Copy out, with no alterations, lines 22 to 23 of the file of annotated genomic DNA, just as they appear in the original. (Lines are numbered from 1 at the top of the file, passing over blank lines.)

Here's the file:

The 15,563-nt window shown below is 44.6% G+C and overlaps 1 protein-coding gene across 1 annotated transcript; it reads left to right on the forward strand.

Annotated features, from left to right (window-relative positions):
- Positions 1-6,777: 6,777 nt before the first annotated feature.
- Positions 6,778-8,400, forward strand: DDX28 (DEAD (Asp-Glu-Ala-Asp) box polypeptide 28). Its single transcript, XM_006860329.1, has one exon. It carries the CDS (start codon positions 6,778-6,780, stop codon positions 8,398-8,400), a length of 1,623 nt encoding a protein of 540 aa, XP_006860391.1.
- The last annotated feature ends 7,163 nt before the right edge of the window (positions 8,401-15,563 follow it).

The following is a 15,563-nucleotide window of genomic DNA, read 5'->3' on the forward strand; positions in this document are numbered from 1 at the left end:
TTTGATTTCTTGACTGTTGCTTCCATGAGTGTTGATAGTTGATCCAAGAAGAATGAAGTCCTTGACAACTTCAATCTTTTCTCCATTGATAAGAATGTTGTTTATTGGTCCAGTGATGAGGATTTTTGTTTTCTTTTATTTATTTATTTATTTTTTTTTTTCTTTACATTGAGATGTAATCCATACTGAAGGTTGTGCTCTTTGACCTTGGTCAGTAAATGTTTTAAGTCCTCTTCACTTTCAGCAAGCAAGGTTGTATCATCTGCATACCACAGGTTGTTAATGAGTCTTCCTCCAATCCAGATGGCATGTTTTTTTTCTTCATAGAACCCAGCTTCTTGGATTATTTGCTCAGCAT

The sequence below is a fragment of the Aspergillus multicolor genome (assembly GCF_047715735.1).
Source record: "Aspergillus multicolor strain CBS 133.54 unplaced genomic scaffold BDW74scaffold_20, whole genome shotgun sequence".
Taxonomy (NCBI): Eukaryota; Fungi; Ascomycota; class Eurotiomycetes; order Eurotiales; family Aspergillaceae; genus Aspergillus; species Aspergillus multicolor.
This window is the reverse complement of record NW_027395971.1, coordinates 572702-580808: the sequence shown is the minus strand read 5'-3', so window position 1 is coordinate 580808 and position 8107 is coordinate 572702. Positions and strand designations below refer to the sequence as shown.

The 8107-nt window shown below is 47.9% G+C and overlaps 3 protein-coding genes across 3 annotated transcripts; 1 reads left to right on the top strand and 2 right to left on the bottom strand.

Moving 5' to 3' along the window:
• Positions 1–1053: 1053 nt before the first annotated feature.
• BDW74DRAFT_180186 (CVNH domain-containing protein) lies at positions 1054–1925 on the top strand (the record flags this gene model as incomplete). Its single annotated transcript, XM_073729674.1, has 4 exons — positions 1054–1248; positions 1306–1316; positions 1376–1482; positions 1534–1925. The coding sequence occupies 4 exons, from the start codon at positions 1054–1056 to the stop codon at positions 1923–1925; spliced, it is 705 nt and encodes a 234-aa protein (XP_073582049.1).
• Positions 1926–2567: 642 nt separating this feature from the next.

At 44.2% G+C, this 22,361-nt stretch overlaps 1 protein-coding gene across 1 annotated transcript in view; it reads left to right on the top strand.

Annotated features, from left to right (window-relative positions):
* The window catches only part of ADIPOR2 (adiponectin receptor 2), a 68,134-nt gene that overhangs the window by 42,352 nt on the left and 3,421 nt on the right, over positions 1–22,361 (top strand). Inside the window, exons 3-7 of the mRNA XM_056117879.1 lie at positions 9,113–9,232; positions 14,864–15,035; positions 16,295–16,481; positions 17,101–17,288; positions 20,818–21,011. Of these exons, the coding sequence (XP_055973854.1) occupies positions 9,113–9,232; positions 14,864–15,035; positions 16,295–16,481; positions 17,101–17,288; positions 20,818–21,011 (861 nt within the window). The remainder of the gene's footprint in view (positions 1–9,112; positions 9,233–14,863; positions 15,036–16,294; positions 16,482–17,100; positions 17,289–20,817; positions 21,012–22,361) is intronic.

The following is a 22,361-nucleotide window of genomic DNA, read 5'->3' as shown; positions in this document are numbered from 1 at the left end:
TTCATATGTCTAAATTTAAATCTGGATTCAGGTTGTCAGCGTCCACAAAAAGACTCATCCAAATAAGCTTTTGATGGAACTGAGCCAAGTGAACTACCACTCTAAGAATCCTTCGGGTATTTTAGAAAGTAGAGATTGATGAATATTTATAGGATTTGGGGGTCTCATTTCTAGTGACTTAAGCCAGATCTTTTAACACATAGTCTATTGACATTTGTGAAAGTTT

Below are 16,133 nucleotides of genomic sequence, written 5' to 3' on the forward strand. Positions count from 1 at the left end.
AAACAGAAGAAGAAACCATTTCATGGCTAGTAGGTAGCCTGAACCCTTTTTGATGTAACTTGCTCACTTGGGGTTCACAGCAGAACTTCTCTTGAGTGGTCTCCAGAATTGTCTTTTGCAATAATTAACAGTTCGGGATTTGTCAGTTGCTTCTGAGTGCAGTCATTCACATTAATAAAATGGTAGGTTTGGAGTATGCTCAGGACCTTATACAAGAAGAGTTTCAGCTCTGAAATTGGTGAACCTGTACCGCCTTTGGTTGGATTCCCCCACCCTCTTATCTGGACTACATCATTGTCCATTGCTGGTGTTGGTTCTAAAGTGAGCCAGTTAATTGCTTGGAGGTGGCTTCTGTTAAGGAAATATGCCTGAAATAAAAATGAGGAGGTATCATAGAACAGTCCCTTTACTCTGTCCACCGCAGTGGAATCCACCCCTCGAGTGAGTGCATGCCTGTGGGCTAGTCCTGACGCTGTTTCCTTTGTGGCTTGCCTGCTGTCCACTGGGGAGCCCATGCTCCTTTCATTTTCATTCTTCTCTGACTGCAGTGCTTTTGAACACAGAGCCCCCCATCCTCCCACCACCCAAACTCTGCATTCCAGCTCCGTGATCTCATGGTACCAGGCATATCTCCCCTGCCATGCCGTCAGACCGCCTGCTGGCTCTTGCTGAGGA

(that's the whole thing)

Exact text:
Below are 16,133 nucleotides of genomic sequence, written 5' to 3' on the forward strand. Positions count from 1 at the left end.
AAACAGAAGAAGAAACCATTTCATGGCTAGTAGGTAGCCTGAACCCTTTTTGATGTAACTTGCTCACTTGGGGTTCACAGCAGAACTTCTCTTGAGTGGTCTCCAGAATTGTCTTTTGCAATAATTAACAGTTCGGGATTTGTCAGTTGCTTCTGAGTGCAGTCATTCACATTAATAAAATGGTAGGTTTGGAGTATGCTCAGGACCTTATACAAGAAGAGTTTCAGCTCTGAAATTGGTGAACCTGTACCGCCTTTGGTTGGATTCCCCCACCCTCTTATCTGGACTACATCATTGTCCATTGCTGGTGTTGGTTCTAAAGTGAGCCAGTTAATTGCTTGGAGGTGGCTTCTGTTAAGGAAATATGCCTGAAATAAAAATGAGGAGGTATCATAGAACAGTCCCTTTACTCTGTCCACCGCAGTGGAATCCACCCCTCGAGTGAGTGCATGCCTGTGGGCTAGTCCTGACGCTGTTTCCTTTGTGGCTTGCCTGCTGTCCACTGGGGAGCCCATGCTCCTTTCATTTTCATTCTTCTCTGACTGCAGTGCTTTTGAACACAGAGCCCCCCATCCTCCCACCACCCAAACTCTGCATTCCAGCTCCGTGATCTCATGGTACCAGGCATATCTCCCCTGCCATGCCGTCAGACCGCCTGCTGGCTCTTGCTGAGGA